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Title: Proteomics analysis reveals differential acclimation of coastal and oceanic Synechococcus to climate warming and iron limitation

In many oceanic regions, anthropogenic warming will coincide with iron (Fe) limitation. Interactive effects between warming and Fe limitation on phytoplankton physiology and biochemical function are likely, as temperature and Fe availability affect many of the same essential cellular pathways. However, we lack a clear understanding of how globally significant phytoplankton such as the picocyanobacteriaSynechococcuswill respond to these co-occurring stressors, and what underlying molecular mechanisms will drive this response. Moreover, ecotype-specific adaptations can lead to nuanced differences in responses between strains. In this study,Synechococcusisolates YX04-1 (oceanic) and XM-24 (coastal) from the South China Sea were acclimated to Fe limitation at two temperatures, and their physiological and proteomic responses were compared. Both strains exhibited reduced growth due to warming and Fe limitation. However, coastal XM-24 maintained relatively higher growth rates in response to warming under replete Fe, while its growth was notably more compromised under Fe limitation at both temperatures compared with YX04-1. In response to concurrent heat and Fe stress, oceanic YX04-1 was better able to adjust its photosynthetic proteins and minimize the generation of reactive oxygen species while reducing proteome Fe demand. Its intricate proteomic response likely enabled oceanic YX04-1 to mitigate some of the negative impact of warming on its growth during Fe limitation. Our study highlights how ecologically-shaped adaptations inSynechococcusstrains even from proximate oceanic regions can lead to differing physiological and proteomic responses to these climate stressors.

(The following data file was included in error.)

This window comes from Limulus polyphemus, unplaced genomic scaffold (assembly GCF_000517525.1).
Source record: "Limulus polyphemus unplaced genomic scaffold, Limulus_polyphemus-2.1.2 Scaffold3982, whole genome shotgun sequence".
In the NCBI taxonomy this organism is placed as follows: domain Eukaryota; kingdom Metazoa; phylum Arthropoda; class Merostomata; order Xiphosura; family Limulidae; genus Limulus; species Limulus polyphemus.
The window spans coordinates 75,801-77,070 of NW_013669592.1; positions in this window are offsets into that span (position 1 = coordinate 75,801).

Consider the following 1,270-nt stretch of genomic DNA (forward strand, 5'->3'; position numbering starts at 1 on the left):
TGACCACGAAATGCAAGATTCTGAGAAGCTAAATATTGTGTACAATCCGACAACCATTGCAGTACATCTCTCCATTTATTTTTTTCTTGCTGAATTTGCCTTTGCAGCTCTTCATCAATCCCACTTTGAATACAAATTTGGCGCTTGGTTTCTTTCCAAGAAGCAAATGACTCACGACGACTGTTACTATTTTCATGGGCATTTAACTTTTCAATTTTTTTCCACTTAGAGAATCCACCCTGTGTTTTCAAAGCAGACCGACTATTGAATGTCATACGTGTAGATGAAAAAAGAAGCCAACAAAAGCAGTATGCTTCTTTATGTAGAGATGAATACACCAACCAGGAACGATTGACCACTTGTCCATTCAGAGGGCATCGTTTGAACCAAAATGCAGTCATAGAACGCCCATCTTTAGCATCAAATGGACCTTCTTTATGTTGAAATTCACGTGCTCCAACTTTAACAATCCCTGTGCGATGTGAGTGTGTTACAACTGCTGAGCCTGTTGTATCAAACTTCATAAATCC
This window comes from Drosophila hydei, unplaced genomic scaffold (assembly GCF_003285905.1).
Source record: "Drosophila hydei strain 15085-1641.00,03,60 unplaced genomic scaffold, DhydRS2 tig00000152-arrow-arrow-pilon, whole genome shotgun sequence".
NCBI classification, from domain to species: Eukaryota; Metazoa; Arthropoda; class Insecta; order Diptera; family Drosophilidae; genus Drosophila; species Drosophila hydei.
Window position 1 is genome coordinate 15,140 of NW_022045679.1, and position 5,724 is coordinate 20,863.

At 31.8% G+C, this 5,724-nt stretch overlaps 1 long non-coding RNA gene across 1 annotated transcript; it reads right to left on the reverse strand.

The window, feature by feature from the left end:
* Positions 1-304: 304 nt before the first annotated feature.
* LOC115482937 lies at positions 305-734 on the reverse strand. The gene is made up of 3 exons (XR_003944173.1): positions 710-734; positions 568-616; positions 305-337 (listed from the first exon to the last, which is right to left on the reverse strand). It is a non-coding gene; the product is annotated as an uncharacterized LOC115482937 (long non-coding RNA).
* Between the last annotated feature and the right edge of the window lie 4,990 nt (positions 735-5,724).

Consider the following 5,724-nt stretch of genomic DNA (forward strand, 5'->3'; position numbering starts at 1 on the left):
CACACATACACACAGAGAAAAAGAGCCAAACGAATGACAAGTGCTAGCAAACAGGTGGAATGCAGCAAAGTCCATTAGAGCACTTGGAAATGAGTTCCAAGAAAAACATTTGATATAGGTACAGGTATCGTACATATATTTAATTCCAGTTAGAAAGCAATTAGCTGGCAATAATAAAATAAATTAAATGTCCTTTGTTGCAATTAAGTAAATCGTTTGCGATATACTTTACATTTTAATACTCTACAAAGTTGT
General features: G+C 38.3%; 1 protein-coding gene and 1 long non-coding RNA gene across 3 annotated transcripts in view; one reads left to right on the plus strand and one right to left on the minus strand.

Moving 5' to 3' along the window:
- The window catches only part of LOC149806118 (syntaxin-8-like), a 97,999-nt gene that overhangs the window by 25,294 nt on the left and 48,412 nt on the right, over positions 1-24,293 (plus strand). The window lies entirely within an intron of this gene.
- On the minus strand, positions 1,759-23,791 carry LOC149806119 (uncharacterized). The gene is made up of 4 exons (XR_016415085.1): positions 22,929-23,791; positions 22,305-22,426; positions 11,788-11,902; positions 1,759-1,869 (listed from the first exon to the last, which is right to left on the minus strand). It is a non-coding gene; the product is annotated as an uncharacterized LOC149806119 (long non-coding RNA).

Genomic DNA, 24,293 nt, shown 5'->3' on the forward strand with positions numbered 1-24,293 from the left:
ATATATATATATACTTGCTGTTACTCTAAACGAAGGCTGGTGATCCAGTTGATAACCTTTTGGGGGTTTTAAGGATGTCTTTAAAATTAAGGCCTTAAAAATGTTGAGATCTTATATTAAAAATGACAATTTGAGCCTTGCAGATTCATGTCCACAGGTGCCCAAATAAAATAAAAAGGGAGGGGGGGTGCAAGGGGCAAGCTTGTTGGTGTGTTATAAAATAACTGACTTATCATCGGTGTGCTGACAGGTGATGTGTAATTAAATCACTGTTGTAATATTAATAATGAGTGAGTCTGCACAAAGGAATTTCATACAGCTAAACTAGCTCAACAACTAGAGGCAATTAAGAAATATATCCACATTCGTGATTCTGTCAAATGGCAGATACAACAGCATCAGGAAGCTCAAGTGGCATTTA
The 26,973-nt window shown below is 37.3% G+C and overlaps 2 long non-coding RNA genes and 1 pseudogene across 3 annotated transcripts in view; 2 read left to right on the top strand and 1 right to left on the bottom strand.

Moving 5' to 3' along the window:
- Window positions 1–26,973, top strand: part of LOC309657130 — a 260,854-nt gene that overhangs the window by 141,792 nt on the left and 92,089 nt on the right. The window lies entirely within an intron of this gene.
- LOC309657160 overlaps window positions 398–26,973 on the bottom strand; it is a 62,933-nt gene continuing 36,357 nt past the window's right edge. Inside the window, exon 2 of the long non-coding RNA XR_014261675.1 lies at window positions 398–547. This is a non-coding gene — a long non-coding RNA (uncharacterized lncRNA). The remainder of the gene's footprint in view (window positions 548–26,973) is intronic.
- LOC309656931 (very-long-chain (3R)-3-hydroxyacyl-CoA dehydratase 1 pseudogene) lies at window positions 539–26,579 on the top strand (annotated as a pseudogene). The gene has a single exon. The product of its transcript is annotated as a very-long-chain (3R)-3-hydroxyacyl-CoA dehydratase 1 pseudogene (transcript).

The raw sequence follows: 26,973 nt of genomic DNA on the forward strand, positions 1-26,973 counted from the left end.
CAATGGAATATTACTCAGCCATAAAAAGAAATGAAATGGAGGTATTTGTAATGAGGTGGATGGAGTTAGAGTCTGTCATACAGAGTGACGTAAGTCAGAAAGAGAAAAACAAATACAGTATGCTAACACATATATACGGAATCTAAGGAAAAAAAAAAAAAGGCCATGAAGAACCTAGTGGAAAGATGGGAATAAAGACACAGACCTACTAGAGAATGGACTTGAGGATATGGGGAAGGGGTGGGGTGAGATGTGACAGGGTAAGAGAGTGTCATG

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Award ID(s):
1850719 2123055 2149837 1851222
Author(s) / Creator(s):
; ; ; ; ; ; ; ; ; ;
Publisher / Repository:
Date Published:
Journal Name:
Frontiers in Microbiology
Medium: X
Sponsoring Org:
National Science Foundation
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